If you live in Los Angeles, you might start seeing some of Volta Trucks’ distinctive-looking electric vehicles driving around, as the Swedish startup plans to deploy a pilot fleet of Class 7 trucks in the city next year. After initially focusing on Europe, Volta Trucks revealed on Thursday that, like Prince Akeem, it’s coming to America.
The Volta Zero was designed from the ground up to be an electric heavy-duty truck rather than an adaptation of an existing internal-combustion platform. The truck features a central driving position, with a minimum of blind spots, that places the driver at an appropriate height to spot vulnerable road users like cyclists. Range is a route-appropriate 95-125 miles (152-201 km)—the Zero is meant for urban logistics, not long hauls.
But don’t think of Volta Trucks as a research project. The batteries and motors are both sourced from leaders in the field, and rather than set up a new factory with plans for world domination, the trucks are being contract-manufactured at the former MAN plant in Steyr, Austria.
“If you want to come to the market, you want to lower the risk of components and so on,” said Carl-Magnus Norden, who launched the company in 2019. “And that’s why Proterra [which supplies the batteries]—you know, they have more experience than most when it comes to commercial battery-driven vehicles. Meritor [which supplies the eAxle] obviously is a big player, so when we source, we want the latest technology news—but proven technology news. And then it’s also for pace and supply,” Norden explained to Ars.
The trucks were originally built to Europe’s 16-ton (35,273-lb) standard, but in April, the company also announced smaller 7.5-ton (16,534-lb) and 12-ton (26,455-lb) variants. For the US, Norden plans to follow a similar strategy, starting with a Class 7 variant (equivalent to the 16-ton EU model), with smaller Classes 5 and 6 variants following. The first US-destined Volta Zeros will be built in Steyr, but Volta Trucks is in talks with US contract manufacturers for local production, which should happen by 2025 if all goes to plan.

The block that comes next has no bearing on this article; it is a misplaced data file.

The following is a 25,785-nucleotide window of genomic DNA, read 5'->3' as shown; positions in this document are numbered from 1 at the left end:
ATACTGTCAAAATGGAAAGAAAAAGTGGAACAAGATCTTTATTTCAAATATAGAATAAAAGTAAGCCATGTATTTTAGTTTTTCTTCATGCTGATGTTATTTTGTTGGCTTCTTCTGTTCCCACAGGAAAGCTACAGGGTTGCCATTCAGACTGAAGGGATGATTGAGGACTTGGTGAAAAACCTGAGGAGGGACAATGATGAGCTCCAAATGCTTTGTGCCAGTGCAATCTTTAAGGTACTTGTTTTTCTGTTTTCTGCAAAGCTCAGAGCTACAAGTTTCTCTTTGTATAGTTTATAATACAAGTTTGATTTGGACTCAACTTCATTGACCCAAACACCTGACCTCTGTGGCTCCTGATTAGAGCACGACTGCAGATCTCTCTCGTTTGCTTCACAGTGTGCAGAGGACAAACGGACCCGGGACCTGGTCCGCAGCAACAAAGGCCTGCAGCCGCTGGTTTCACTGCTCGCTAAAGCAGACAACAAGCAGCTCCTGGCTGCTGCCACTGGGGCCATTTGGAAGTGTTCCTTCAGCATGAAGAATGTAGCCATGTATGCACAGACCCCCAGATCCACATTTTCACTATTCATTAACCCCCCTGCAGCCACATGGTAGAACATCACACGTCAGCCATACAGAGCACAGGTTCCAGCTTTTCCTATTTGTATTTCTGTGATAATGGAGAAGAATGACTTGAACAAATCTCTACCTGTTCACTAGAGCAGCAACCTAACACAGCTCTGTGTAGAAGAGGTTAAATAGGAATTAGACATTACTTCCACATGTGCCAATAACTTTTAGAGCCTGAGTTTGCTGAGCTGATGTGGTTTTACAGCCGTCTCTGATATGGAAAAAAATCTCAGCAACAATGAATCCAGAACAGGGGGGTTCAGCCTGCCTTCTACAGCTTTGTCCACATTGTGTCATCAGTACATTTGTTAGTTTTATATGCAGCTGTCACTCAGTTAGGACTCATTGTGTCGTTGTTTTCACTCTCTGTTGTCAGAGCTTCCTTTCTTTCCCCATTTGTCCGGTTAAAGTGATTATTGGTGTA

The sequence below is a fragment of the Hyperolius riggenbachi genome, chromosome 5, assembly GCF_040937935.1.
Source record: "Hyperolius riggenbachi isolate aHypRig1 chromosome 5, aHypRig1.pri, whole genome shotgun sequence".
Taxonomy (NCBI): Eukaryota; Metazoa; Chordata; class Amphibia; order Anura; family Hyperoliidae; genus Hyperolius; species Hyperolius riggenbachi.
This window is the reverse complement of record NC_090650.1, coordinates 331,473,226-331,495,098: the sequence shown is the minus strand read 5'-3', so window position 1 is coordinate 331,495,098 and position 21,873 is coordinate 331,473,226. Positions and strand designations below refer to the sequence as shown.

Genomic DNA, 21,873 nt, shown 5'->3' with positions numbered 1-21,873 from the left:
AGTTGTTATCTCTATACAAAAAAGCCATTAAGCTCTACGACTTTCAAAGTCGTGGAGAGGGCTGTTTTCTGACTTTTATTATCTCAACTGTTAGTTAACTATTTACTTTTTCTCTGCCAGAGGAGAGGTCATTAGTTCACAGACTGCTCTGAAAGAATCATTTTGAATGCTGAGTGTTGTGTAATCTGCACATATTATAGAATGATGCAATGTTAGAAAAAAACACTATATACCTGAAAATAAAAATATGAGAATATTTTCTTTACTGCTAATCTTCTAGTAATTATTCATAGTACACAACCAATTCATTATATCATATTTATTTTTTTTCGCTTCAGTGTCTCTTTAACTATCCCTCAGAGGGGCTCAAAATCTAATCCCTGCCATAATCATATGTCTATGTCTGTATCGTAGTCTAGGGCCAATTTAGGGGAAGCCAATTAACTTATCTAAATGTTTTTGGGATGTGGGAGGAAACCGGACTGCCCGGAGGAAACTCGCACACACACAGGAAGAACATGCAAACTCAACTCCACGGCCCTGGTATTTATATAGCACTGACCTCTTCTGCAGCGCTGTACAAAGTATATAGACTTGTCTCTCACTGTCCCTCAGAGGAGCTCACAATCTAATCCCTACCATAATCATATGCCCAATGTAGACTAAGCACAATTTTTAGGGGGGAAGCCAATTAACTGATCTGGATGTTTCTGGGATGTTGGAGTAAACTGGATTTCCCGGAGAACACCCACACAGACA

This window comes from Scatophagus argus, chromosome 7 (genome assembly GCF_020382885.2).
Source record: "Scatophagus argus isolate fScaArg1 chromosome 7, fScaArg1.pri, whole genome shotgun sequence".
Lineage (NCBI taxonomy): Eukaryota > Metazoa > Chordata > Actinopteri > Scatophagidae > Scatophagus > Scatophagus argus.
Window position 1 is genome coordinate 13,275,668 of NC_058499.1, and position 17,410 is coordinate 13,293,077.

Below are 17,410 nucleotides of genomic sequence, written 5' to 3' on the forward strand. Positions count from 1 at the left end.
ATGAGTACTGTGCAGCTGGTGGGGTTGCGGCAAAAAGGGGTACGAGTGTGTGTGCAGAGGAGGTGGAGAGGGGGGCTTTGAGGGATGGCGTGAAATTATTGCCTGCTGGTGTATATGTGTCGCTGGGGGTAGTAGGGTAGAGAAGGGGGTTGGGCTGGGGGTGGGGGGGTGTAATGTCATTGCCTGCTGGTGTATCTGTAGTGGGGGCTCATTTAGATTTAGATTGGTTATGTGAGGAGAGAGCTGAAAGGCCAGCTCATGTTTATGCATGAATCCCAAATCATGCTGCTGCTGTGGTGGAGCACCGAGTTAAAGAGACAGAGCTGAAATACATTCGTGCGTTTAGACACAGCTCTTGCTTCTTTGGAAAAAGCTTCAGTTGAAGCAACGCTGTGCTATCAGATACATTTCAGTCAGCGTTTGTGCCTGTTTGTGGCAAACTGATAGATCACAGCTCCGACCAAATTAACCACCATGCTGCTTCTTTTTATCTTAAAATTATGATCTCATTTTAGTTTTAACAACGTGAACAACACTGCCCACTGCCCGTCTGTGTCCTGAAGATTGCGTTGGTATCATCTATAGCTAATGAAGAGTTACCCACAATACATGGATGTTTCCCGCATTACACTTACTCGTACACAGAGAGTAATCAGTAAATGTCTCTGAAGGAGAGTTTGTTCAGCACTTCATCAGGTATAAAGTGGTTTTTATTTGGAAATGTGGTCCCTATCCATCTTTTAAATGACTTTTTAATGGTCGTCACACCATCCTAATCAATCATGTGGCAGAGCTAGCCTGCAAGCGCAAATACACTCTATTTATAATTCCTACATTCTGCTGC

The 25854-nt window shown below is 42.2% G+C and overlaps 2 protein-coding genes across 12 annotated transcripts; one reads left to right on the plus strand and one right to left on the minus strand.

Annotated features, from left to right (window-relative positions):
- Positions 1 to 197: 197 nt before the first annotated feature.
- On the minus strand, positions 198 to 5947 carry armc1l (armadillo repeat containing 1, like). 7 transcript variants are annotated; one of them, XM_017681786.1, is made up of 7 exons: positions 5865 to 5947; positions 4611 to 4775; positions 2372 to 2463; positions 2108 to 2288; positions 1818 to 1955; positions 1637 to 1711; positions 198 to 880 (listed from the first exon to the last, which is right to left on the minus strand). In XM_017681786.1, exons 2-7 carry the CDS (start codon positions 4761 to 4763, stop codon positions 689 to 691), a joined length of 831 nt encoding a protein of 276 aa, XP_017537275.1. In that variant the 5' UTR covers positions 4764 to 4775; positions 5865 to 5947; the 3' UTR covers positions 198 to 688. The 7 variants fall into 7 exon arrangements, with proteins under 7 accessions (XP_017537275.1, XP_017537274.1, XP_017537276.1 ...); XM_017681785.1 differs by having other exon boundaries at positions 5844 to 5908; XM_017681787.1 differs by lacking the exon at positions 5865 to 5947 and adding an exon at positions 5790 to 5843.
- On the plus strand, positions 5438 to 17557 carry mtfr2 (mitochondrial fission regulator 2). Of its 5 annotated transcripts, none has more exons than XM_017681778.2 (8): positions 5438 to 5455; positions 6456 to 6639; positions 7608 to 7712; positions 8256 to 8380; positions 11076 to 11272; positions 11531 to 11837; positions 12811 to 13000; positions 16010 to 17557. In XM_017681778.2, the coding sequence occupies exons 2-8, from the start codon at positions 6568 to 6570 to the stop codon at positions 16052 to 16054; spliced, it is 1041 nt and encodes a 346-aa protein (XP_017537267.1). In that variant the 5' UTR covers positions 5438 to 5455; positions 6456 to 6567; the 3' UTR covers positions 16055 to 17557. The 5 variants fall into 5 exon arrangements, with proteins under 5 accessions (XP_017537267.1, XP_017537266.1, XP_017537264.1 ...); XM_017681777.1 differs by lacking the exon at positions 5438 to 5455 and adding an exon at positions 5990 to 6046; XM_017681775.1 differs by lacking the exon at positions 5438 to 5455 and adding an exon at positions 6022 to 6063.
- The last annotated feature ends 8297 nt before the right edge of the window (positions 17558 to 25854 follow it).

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For starters, Volta Trucks will bring 100 Zeros to the US for customers to evaluate. Currently, it has 24 design verification prototypes in testing in Europe, but it says that by next year, it will have built more than 1,500 16-ton Zeros for European customers.
Commercial vehicles are working assets, and downtime must be minimized if it can’t be avoided. So Volta Trucks will have to build out a series of “truck as a service” hubs in the US, to be modeled after the ones it’s in the process of setting up in Europe. The company wants to cater to all its customers’ needs, from setting up charging infrastructure to servicing and maintenance, making it as easy as possible to electrify a fleet.
“The thing with this market is there is nobody who really has done it before. So you have a bit of trial and error. We opened our first hub in Paris a month ago. Now we’re getting in the machinery. So when we come to the US—trucks on the road in a little more than a year’s time in Los Angeles—we should have a lot of experience. By then, I suppose we’ll have 15 to 20 cities in Europe, and we’ll be much more experienced, so I’m trying to transfer that as quickly as possible to the US,” Norden told us.
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